Introducing Myself

7 April, 2022 | Gabrielle Namadoa
Categories: Carbon Offsetting, Case Study, CO2balance, Kenya

My name is Gabrielle (but you can call me Gabby, Gabs.. whatever suits you) and I’ve just joined CO2balance as a Carbon Project Officer. I’m a 22-year-old Kenyan (I turn 23 this year in September) who was born and raised in Mombasa, Kenya. I’m not originally from the Coastal area, Mombasa is just the city that my parents work in and so it is where I was raised. I come from a huge family, so I have relatives all over Kenya and other East African countries.

My passion for the environment and one of my role models being a renowned environmentalist (Wangari Mathaai) fuelled my decision to pursue environmental degrees at the University of Leeds and a career in the environmental sector. For my undergraduate studies, a research field trip to Amsterdam looking into the circular economy inspired me to carry out my dissertation research on the growth of the circular economy in a developing country (Kenya).

Whilst going through my studies, I had a growing interest in working towards strengthening developing nations resilience to the growing consequences of climate change and environmental degradation in general. I would love to help create societies that sustainably manage their environment, have resilient livelihoods, have inclusion across and empower marginalised communities. This influenced my decision on my masters dissertation research project which focused on how social innovation approaches can foster adaptive capacities in vulnerable Sub-Saharan African communities. For these reasons, I am particularly happy and appreciative to be part of the CO2balance team. I love how CO2balance projects are community based with the participation of various stakeholders across the board and have successfully implemented projects that are making tangible improvements in peoples lives. Definitely a talk and do organisation. As well as I love the organisations focus on vulnerable populations within marginalised communities e.g., women and children.

I have always found myself in volunteering roles or working with charities, all through from my high school days throughout to university. All my volunteering and charity experience has been community based with a lot of outreach work and fundraising. One of the most interesting experiences is during my final year in high school (DP2), my friends and I were teaching underprivileged students about social enterprising for 6 months then helped establish their own little businesses. Also, being part of the Leeds East African committee during my second year. Lots of East Africans in Leeds so we had over 60 members. It was challenging but fun because I’m a shy/reserved but confident person (if that makes sense).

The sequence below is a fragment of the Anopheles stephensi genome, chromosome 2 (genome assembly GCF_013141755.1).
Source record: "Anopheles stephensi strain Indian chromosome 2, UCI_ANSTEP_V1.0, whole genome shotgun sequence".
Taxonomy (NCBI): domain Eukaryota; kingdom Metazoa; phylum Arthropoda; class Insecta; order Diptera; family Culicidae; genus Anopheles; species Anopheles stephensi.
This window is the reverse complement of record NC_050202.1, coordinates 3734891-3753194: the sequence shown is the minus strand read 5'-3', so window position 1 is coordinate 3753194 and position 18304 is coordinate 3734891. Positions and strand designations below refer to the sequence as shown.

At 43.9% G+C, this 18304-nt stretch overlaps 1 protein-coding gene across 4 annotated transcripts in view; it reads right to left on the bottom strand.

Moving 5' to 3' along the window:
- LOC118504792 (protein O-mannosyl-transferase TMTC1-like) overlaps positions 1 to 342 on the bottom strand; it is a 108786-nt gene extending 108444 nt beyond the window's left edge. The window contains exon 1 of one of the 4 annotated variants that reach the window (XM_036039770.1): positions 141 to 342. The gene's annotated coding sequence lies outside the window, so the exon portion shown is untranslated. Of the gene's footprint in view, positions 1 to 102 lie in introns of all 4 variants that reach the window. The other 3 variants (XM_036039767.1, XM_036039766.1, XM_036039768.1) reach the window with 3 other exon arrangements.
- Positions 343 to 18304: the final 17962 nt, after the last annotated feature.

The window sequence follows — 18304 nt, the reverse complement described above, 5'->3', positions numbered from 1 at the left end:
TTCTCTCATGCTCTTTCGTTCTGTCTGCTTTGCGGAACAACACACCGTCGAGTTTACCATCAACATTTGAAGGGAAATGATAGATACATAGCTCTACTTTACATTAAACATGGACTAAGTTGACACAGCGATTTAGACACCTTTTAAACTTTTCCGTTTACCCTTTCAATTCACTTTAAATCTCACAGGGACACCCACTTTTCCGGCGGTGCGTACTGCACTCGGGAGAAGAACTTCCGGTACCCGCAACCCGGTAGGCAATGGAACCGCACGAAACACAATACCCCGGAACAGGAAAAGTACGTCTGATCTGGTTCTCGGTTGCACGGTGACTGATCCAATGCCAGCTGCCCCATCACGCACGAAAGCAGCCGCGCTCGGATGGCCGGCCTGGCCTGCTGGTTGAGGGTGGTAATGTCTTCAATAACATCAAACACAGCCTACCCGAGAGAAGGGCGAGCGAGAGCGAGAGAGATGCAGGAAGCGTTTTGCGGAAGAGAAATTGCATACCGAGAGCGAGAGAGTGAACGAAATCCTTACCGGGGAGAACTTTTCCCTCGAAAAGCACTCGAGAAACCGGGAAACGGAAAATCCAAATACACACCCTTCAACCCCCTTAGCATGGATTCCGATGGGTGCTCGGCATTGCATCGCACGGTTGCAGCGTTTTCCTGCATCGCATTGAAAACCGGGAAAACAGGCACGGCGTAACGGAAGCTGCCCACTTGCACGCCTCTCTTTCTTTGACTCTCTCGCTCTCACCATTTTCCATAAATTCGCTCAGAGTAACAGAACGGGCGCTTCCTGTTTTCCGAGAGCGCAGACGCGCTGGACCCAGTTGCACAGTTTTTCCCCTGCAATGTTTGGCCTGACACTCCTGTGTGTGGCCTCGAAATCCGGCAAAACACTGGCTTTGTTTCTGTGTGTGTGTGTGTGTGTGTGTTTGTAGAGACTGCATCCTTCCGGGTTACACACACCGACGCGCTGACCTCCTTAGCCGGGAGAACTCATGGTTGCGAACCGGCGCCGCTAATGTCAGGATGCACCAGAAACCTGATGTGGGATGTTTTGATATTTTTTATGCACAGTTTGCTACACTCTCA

I’m not that great with words so I don’t have much to say. To make up for this, I thought I’d share a mini photo gallery. I’m proudly Kenyan and during the past two years I got travel quite a bit within my country Kenya (the silver lining of the pandemic). So here are a few photos of me in different parts of the country:

  1. At the Ol Pejeta Conservancy in Nanyuki. Ol Pejeta has the largest rhino population in Kenya, and is home to the last two remaining northern white rhinos in the world. That’s Mt. Kenya in the background – the Mountain Kenya got its name from.

2. At the shore of Lake Nakuru. Lake Nakuru is a common place to find many flamingos on a good day. The Lake is actually nicknamed the bird lover’s it is home to over 400 bird species. We went very early in the morning so didn’t see many flamingos.

3. At Lake Victoria from the Kisumu side. Lake Victoria is one of Africa’s great lakes and the worlds largest tropical lake.

4. At the Great Rift Valley viewpoint and behind me is Mt. Longonot. Astronauts say that Great Rift Valley is the most significant physical detail on the planet that is visible from the largest valley in the world

5. On a walk in Karura Forest, the only urban forest in the capital city Nairobi. As mentioned earlier, Wangari Mathaai is one of my role models and she was known for saving Karura forest from being made into a housing project.

6. Last but not least: me with my dogs (Bruno and Shaka) at the beach in Kilifi, Kenya. Also sunsets/sunrise views from my house.. we get a lot of intense purple/orange sunsets and sunrises.

That’s the end of my photo gallery and introduction. I’m excited to be part of the team and can’t wait to see how my journey here pans out!